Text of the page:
Date of Award


Degree Type


Degree Name

Doctor of Philosophy (PhD)


Neuroscience Institute

First Advisor

Angela Mabb


Tauopathies are neurodegenerative disorders characterized by the deposition of aggregates of the microtubule-associated protein tau. Alzheimer’s disease (AD) is the most common type of tauopathy and dementia, with amyloid-beta pathology as an additional hallmark feature of the disease. Tau is localized at postsynaptic sites and can disrupt synaptic plasticity when knocked out or overexpressed. The activity-regulated cytoskeleton-associated protein (Arc), is an immediate early gene that plays a key role in synaptic plasticity, learning and memory. Arc has been implicated in AD pathogenesis, where it was found to regulate activity-dependent release of amyloid-beta (Ab). Given that high levels of Arc have been detected in an Ab mouse model and post-mortum cortical tissue from AD patients, we hypothesized that disruption of Arc turnover can participate in AD pathogenesis. We investigated the role of Arc turnover mediated by ubiquitination at lysines 268/269 in a middle-aged ArcKR mouse model where these sites are mutated to Arginine. In this model, we did not find abnormal accumulation of tau, Ab or b-amyloid plaques and no disruption in spatial learning. However, we did identify a relationship between tau overexpression and Arc stability, where overexpression of the 0N4R isoform of tau in primary hippocampal neurons led to Arc instability exclusively in neuronal dendrites. Tau-dependent reduction of Arc required proteasome activity yet was independent of Arc ubiquitination. Surprisingly, tau-induced Arc removal required the endophilin-binding domain of Arc, which is a domain that is essential for promoting the endocytosis of α‐amino‐3‐hydroxy‐5‐methyl‐4‐isoxazolepropionic acid (AMPA) receptors. This was coupled to increases in the expression of dendritic and somatic surface GluA1-containing AMPA receptors. Interestingly, these effects on Arc stability and GluA1 localization were not observed in the commonly studied tau mutant, P301L. We also show that endogenous tau has a physiological role in regulating Arc, where Arc levels are upregulated in the hippocampus of tau knockout (Tau KO) mice and in dendrites of primary hippocampal neurons. Our findings implicate specific variants of tau in regulating Arc stability and AMPA receptor targeting, which may in part explain deficits in synaptic plasticity that are observed in select types of tauopathies.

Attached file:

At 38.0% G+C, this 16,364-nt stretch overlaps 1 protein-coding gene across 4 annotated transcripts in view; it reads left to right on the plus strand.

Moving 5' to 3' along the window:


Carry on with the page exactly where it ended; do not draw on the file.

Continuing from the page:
File Upload Confirmation


Available for download on Friday, April 25, 2025